Last weekend was also the birthday of one of my friends, Walt. Birthdays and special events are probably the only few times that I will actually venture out in making a cake that is rich and decadent. It turns out that Walt loves blueberries and any cake that incorporated blueberries would be perfect for him. In my personal opinion however, birthday cakes should have some amount of chocolate. After all, it is that a special moment where things should be a little over the top. In preparation for Walt's cake, I made the blueberry and chocolate jam. I designed his birthday cake completely around these two ingredients. Genoise chocolate cakes are layered and sandwiched with the jam and lightly drenched with a blueberry-white wine syrup. I then used a vanilla flavored buttercream icing that was spiked with a little creme fraiche to keep things simple yet rich. On how to decorate the cake with the ruffles, I used this icing idea from Martha Stewart.

ruffled blueberry chocolate cake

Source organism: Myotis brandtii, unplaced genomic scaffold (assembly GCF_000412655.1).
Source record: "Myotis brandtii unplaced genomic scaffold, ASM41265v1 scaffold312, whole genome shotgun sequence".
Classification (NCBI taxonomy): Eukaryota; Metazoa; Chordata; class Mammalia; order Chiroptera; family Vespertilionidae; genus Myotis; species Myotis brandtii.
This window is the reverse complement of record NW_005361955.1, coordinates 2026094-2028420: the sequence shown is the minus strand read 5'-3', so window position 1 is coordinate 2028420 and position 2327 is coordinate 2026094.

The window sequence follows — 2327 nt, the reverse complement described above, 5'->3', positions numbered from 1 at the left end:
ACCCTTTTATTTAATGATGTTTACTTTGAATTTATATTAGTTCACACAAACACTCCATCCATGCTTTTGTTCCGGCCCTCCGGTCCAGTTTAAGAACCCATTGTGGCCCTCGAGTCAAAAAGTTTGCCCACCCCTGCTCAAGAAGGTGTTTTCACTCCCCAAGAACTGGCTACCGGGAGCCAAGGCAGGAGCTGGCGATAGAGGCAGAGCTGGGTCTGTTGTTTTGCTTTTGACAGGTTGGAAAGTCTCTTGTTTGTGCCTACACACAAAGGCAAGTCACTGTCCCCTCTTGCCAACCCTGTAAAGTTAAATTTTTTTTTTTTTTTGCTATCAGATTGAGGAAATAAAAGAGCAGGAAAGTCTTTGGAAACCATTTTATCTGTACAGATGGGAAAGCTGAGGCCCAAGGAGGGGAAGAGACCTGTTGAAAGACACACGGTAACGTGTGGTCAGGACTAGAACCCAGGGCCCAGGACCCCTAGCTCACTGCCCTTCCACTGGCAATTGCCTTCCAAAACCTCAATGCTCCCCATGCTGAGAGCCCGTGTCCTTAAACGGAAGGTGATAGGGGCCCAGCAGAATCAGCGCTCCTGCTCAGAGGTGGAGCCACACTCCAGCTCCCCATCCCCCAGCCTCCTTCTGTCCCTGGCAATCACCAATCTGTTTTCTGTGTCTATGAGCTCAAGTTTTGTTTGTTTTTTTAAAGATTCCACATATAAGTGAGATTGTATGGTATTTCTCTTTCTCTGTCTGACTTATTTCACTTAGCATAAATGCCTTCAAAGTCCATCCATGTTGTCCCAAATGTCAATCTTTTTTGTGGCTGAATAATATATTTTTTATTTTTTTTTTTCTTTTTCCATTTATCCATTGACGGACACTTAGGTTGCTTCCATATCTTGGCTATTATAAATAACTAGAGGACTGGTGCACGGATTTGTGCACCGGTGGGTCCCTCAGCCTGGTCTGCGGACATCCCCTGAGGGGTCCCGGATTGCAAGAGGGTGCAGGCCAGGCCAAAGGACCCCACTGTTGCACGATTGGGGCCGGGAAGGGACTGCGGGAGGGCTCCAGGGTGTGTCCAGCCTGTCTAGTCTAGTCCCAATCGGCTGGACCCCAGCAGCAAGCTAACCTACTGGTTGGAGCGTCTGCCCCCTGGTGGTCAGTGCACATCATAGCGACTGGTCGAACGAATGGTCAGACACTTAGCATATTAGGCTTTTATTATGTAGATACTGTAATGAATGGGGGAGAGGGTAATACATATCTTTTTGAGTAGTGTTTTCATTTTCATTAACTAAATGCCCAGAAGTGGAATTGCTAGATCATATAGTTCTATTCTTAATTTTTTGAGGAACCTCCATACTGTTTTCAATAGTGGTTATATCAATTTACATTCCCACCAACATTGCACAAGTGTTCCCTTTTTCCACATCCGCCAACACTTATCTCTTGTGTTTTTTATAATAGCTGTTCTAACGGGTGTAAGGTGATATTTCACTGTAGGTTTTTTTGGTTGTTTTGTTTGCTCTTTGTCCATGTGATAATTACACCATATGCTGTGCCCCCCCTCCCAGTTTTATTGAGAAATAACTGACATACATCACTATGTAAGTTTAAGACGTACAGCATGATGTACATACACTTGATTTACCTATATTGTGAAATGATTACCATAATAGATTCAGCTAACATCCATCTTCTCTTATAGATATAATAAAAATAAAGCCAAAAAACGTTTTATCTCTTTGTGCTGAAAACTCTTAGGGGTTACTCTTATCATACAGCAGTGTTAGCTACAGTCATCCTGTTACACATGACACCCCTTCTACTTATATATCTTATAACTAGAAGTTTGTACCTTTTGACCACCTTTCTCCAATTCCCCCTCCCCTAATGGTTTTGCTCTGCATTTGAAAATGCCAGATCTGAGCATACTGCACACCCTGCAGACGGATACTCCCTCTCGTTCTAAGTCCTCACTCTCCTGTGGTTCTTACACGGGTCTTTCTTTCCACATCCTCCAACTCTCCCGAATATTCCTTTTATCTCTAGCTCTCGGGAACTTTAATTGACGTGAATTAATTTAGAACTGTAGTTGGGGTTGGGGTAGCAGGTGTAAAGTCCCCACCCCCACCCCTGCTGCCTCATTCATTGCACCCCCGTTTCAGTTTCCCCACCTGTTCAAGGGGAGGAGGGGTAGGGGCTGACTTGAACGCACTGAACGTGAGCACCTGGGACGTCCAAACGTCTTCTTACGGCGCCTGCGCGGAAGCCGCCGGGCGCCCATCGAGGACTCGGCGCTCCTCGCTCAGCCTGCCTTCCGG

for the chocolate cake  follow this chocolate genoise sponge cake recipe. I made two 9 inch cakes, sliced each in half, and then layered them. If you want more cake layers you can either increase the number of cakes or cut thinner layers of the cakes. If you do this, then you should increase the amount of jam, syrup, and icing accordingly.

for the blueberry chocolate jam follow this recipe. You will need 1 and 1/2 cups of the jam. You can use less if you prefer the cake to be a little less sweet.

blueberry wine syrup

1 cup fresh or frozen blueberries
1 cup white wine like Reisling or Chardonnay (I used the Pearmund Reisling 2011)
1 cup sugar

Mix all the ingredients together in a saucepan. Cook on a medium flame till the sugar dissolves completely. Bring to a boil and then cool to room temperature before use. You can also refrigerate this and prepare it at least 3 days in advance.

buttercream icing

2 cups unsalted sweetcream butter at room temperature
3 3/4 cups confectioner's sugar
2 tablespoons pure vanilla extract
10 drops of blue food coloring ( you may need more depending on how blue you want the icing to look)
a pinch of salt
2 tablespoons creme fraiche
No. 104 icing tip